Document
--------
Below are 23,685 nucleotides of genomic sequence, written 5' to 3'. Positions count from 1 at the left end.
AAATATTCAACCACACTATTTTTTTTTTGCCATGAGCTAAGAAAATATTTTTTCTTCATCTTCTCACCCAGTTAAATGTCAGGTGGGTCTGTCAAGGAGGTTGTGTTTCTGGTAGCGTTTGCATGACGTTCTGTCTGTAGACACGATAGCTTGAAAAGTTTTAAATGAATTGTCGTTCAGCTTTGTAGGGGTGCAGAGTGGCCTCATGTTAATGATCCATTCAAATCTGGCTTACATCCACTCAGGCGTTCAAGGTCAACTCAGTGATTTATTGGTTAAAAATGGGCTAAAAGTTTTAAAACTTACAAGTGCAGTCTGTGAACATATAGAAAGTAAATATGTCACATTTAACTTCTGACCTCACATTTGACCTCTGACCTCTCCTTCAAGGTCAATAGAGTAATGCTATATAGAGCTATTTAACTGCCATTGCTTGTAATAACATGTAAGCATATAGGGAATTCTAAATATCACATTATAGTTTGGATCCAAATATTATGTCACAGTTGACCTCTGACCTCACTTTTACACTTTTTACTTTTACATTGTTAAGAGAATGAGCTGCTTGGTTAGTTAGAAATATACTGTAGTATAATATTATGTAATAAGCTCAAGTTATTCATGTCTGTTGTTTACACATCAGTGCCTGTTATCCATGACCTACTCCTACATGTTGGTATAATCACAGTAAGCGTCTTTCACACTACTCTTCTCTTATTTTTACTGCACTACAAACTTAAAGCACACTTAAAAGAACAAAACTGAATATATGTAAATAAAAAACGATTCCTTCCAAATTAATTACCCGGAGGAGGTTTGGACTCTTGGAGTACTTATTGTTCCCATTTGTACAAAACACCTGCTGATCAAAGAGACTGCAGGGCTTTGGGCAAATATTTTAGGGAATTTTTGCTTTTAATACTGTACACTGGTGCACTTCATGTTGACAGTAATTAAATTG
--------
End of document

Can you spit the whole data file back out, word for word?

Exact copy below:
Below are 23,685 nucleotides of genomic sequence, written 5' to 3'. Positions count from 1 at the left end.
AAATATTCAACCACACTATTTTTTTTTTGCCATGAGCTAAGAAAATATTTTTTCTTCATCTTCTCACCCAGTTAAATGTCAGGTGGGTCTGTCAAGGAGGTTGTGTTTCTGGTAGCGTTTGCATGACGTTCTGTCTGTAGACACGATAGCTTGAAAAGTTTTAAATGAATTGTCGTTCAGCTTTGTAGGGGTGCAGAGTGGCCTCATGTTAATGATCCATTCAAATCTGGCTTACATCCACTCAGGCGTTCAAGGTCAACTCAGTGATTTATTGGTTAAAAATGGGCTAAAAGTTTTAAAACTTACAAGTGCAGTCTGTGAACATATAGAAAGTAAATATGTCACATTTAACTTCTGACCTCACATTTGACCTCTGACCTCTCCTTCAAGGTCAATAGAGTAATGCTATATAGAGCTATTTAACTGCCATTGCTTGTAATAACATGTAAGCATATAGGGAATTCTAAATATCACATTATAGTTTGGATCCAAATATTATGTCACAGTTGACCTCTGACCTCACTTTTACACTTTTTACTTTTACATTGTTAAGAGAATGAGCTGCTTGGTTAGTTAGAAATATACTGTAGTATAATATTATGTAATAAGCTCAAGTTATTCATGTCTGTTGTTTACACATCAGTGCCTGTTATCCATGACCTACTCCTACATGTTGGTATAATCACAGTAAGCGTCTTTCACACTACTCTTCTCTTATTTTTACTGCACTACAAACTTAAAGCACACTTAAAAGAACAAAACTGAATATATGTAAATAAAAAACGATTCCTTCCAAATTAATTACCCGGAGGAGGTTTGGACTCTTGGAGTACTTATTGTTCCCATTTGTACAAAACACCTGCTGATCAAAGAGACTGCAGGGCTTTGGGCAAATATTTTAGGGAATTTTTGCTTTTAATACTGTACACTGGTGCACTTCATGTTGACAGTAATTAAATTG